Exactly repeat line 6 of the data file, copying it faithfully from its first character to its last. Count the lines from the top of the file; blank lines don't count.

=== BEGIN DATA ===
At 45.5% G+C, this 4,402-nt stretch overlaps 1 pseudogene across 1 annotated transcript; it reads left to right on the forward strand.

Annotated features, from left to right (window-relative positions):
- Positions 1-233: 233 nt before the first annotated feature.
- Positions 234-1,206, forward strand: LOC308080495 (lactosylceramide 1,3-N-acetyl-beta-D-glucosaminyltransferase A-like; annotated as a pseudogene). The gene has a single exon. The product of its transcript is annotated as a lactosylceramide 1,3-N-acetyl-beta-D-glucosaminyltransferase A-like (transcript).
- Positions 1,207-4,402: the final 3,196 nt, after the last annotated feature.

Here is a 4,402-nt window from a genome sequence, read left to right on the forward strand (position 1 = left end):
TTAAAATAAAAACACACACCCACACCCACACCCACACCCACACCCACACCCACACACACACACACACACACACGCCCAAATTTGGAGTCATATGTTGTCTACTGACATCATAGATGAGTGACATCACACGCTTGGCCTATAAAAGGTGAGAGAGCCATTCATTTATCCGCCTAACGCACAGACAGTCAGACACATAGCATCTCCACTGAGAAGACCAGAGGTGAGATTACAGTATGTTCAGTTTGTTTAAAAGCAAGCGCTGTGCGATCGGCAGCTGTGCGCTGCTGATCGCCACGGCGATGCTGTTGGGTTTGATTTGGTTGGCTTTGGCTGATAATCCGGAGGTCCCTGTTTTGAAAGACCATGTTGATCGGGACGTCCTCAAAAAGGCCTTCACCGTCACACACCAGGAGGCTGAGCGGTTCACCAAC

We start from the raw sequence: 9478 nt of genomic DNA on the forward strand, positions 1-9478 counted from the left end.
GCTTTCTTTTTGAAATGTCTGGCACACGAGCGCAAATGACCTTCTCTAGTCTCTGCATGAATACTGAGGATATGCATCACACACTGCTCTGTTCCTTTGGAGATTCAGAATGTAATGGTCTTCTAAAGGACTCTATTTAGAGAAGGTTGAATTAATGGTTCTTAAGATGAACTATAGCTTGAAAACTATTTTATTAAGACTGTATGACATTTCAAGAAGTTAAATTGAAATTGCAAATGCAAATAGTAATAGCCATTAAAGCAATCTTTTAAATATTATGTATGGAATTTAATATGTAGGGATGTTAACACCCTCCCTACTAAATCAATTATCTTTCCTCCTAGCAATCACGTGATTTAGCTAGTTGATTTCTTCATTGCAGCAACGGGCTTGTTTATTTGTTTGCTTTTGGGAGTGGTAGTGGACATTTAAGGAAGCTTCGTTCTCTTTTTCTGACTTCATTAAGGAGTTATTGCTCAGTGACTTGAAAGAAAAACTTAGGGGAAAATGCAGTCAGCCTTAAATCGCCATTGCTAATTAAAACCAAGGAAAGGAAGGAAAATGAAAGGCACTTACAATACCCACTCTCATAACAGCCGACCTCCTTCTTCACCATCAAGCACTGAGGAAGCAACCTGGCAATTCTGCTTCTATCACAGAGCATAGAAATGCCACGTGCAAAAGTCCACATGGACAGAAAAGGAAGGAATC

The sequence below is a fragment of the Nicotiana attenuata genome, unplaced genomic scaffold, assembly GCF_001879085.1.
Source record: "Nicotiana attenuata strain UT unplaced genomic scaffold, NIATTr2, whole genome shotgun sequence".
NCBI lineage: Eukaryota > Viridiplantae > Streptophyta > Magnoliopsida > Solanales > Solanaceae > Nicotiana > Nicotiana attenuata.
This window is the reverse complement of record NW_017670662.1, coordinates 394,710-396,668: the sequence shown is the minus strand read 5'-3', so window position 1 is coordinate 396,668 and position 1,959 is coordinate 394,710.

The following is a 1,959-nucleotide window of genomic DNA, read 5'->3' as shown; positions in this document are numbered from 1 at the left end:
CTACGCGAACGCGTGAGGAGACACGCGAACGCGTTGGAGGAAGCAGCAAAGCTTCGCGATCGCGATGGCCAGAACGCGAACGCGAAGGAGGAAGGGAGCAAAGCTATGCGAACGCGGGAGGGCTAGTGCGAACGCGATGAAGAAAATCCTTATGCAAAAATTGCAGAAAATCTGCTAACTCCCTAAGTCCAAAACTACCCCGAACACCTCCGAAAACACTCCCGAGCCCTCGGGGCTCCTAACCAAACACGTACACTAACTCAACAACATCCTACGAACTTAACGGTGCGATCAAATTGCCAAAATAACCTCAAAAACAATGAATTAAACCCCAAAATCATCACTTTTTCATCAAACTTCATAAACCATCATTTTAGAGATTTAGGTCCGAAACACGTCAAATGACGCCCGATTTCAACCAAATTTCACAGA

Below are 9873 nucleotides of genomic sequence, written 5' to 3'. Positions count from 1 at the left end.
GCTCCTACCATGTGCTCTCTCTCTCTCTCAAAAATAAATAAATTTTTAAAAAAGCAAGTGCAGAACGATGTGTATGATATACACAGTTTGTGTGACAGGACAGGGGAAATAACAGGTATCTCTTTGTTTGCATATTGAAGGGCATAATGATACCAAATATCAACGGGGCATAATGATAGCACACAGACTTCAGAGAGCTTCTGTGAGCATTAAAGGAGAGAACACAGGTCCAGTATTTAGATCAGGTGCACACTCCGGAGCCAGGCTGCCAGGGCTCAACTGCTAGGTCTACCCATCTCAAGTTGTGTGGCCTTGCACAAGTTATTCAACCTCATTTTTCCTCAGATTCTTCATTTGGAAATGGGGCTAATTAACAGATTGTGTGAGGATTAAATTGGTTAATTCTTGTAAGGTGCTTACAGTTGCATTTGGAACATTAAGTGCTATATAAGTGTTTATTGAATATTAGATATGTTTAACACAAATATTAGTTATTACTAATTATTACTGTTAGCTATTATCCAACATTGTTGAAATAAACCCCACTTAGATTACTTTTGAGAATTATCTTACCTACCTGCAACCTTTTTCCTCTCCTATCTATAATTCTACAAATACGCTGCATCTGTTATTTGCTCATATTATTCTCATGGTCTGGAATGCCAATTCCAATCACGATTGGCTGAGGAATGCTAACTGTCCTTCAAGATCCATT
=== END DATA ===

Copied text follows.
Here is a 4,402-nt window from a genome sequence, read left to right on the forward strand (position 1 = left end):